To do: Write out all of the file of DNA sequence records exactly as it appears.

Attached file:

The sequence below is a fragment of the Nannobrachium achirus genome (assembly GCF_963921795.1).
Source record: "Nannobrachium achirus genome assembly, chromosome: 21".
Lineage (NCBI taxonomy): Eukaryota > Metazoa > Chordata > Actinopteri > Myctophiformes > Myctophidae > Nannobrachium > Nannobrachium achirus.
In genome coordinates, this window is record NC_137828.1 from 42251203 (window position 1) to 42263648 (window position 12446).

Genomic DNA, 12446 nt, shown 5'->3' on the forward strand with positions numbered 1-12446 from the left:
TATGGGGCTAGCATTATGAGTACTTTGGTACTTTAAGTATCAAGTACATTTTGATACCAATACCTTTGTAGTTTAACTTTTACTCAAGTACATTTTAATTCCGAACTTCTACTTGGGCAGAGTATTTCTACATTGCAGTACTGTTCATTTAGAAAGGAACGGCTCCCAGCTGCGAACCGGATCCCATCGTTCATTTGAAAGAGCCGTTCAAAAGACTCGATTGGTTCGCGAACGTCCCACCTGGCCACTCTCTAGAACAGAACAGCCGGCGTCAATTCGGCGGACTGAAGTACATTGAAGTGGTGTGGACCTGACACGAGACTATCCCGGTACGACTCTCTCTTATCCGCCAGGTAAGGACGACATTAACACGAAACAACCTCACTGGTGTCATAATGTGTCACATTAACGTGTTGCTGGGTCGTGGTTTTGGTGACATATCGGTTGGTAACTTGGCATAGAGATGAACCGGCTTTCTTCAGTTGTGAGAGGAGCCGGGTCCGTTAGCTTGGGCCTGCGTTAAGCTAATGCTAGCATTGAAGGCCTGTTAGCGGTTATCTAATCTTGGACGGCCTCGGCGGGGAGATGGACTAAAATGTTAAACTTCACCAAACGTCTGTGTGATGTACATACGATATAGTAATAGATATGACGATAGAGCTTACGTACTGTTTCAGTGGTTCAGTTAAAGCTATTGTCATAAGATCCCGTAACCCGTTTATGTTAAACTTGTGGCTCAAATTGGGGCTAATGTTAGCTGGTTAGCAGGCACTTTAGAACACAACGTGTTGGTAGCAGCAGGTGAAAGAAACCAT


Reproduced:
The sequence below is a fragment of the Nannobrachium achirus genome (assembly GCF_963921795.1).
Source record: "Nannobrachium achirus genome assembly, chromosome: 21".
Lineage (NCBI taxonomy): Eukaryota > Metazoa > Chordata > Actinopteri > Myctophiformes > Myctophidae > Nannobrachium > Nannobrachium achirus.
In genome coordinates, this window is record NC_137828.1 from 42251203 (window position 1) to 42263648 (window position 12446).

Genomic DNA, 12446 nt, shown 5'->3' on the forward strand with positions numbered 1-12446 from the left:
TATGGGGCTAGCATTATGAGTACTTTGGTACTTTAAGTATCAAGTACATTTTGATACCAATACCTTTGTAGTTTAACTTTTACTCAAGTACATTTTAATTCCGAACTTCTACTTGGGCAGAGTATTTCTACATTGCAGTACTGTTCATTTAGAAAGGAACGGCTCCCAGCTGCGAACCGGATCCCATCGTTCATTTGAAAGAGCCGTTCAAAAGACTCGATTGGTTCGCGAACGTCCCACCTGGCCACTCTCTAGAACAGAACAGCCGGCGTCAATTCGGCGGACTGAAGTACATTGAAGTGGTGTGGACCTGACACGAGACTATCCCGGTACGACTCTCTCTTATCCGCCAGGTAAGGACGACATTAACACGAAACAACCTCACTGGTGTCATAATGTGTCACATTAACGTGTTGCTGGGTCGTGGTTTTGGTGACATATCGGTTGGTAACTTGGCATAGAGATGAACCGGCTTTCTTCAGTTGTGAGAGGAGCCGGGTCCGTTAGCTTGGGCCTGCGTTAAGCTAATGCTAGCATTGAAGGCCTGTTAGCGGTTATCTAATCTTGGACGGCCTCGGCGGGGAGATGGACTAAAATGTTAAACTTCACCAAACGTCTGTGTGATGTACATACGATATAGTAATAGATATGACGATAGAGCTTACGTACTGTTTCAGTGGTTCAGTTAAAGCTATTGTCATAAGATCCCGTAACCCGTTTATGTTAAACTTGTGGCTCAAATTGGGGCTAATGTTAGCTGGTTAGCAGGCACTTTAGAACACAACGTGTTGGTAGCAGCAGGTGAAAGAAACCAT